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Subjective Safety Analysis of Safety Requirements Specifications

Lookup NU author(s): Dr Amer Saeed, Dr Rogerio De Lemos



This report presents a method for subjective safety analysis of safety requirements specifications of software for safety-critical systems, that are organised in an hierarchical structure. The methodology incorporates fuzzy set modelling and evidential reasoning to assess the safety associated with safety requirements specifications. Fuzzy set theory is used to model the primitive elements (i.e. safety rules) of the requirements specifications and an evidential reasoning approach is employed to synthesize the information produced. Three basic parameters - failure likelihood, consequence severity and failure consequence probability are used to analyse a safety rule in terms of membership functions. The subjective safety description associated with the safety rule is then mapped back to the defined safety expressions which are also characterised in terms of membership functions. Such a mapping results in the production of the safety evaluation associated with the safety rule, expressed in terms of the degrees to which the subjective safety description belongs to the safety expressions. Such degrees represent uncertainty in the safety evaluation associated with the safety rule. The information produced for all safety rules can then be synthesized using an evidential reasoning approach to obtain the safety evaluation associated with the safety requirements specifications. The developed method is capable of dealing with multiple safety analysis who make judgements on each safety rule. A case study based on a train set crossing is used to demonstrate the method.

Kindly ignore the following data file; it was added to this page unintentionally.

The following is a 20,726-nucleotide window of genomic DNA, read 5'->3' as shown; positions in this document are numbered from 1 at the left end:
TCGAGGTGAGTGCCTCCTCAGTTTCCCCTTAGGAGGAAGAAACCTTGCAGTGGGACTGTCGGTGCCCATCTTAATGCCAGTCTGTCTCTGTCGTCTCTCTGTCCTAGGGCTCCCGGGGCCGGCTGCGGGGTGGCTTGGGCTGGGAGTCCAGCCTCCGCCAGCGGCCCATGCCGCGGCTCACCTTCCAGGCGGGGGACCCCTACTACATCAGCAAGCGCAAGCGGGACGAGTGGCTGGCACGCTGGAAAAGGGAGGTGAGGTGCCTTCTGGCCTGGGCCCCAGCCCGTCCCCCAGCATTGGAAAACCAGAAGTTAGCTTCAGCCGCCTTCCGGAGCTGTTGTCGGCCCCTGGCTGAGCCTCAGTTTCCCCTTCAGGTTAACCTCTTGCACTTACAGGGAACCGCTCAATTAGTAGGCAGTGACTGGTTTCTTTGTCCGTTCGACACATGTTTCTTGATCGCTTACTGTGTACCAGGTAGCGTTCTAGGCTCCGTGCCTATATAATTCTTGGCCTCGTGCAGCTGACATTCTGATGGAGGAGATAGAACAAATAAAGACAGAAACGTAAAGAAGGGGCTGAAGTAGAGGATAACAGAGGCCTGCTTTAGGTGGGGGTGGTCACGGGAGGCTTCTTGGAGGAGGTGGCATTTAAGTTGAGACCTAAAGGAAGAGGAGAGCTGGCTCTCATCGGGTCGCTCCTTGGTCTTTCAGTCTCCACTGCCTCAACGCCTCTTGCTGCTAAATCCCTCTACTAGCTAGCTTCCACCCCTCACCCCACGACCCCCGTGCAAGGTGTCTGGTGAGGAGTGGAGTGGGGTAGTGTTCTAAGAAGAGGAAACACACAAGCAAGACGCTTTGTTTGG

Publication metadata

Author(s): Wang J, Saeed A, de Lemos R

Publication type: Report

Publication status: Published

Series Title: Department of Computing Science Technical Report Series

Year: 1997

Pages: 36

Print publication date: 01/06/1997

Source Publication Date: June 1997

Report Number: 569

Institution: Department of Computing Science, University of Newcastle upon Tyne

Place Published: Newcastle upon Tyne